Golden Sunrise is an album originally released in 1977 by a consortium of Source Family devotees under the collective name Fire, Water, Air, a translation of “Ya Ho Wha”. Sky Saxon sings on a few of its tracks but does not appear to be involved in the others. The songs on Golden Sunrise tend to be long, heavy psychedelic rock pieces, with a couple softer acoustic ballads. To cap it all off there’s one long communal/tribal chant.

The album sessions

It’s a tad unclear when exactly Golden Sunrise was recorded; most sources assume it was recorded shortly before it was released, i.e. 1976-7. But in an interview years later, Djinn Aquarian mentioned some 1973 sessions in response to a question about this album. That’s also the era that Sky Saxon’s other recordings with the Source Family were made, which also remained unreleased until about 1977.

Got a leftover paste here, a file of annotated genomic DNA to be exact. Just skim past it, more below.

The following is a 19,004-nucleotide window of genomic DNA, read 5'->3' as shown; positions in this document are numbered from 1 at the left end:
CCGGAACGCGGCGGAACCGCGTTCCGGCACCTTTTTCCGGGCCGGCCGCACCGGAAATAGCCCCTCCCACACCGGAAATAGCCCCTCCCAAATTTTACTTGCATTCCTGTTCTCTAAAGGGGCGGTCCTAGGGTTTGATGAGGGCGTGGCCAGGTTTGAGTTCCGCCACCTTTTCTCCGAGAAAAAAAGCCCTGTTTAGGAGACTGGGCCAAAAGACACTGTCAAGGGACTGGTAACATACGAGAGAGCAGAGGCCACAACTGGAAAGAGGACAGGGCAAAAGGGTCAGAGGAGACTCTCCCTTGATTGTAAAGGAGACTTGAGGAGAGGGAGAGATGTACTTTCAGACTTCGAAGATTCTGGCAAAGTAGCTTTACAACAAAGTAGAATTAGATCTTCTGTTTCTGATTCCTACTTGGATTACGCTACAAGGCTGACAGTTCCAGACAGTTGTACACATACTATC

Then again, Djinn may have been speaking generally and not about Golden Sunrise specifically. And the music on Golden Sunrise is not all that similar to the known 1973 Yodship recordings. I believe Golden Sunrise was recorded after Father Yod’s 1975 death — long after Yodship and around the time of Sky Saxon’s garage-rock songs of 1975-6 (“Diamonds In The Rough”, “Starry Ride”, etc).

But who really knows. Whenever it was recorded, at least its personnel is better known than the mysterious Yodship sessions. According to the Golden Sunrise 8-track label, “Fire, Water, Air is Djinn, Arelich, Pythias, Octavius, Sunflower”. These are Source Family names of the musicians on the album. (All Family members’ last name was Aquarian.)

Musicians on Golden Sunrise

Djinn Aquarian — Guitar
Arelich Aquarian [Sky Saxon] — Vocals
Pythias Aquarian — Guitar
Octavius Aquarian — Drums
Sunflower Aquarian — Bass

Sky Saxon’s involvement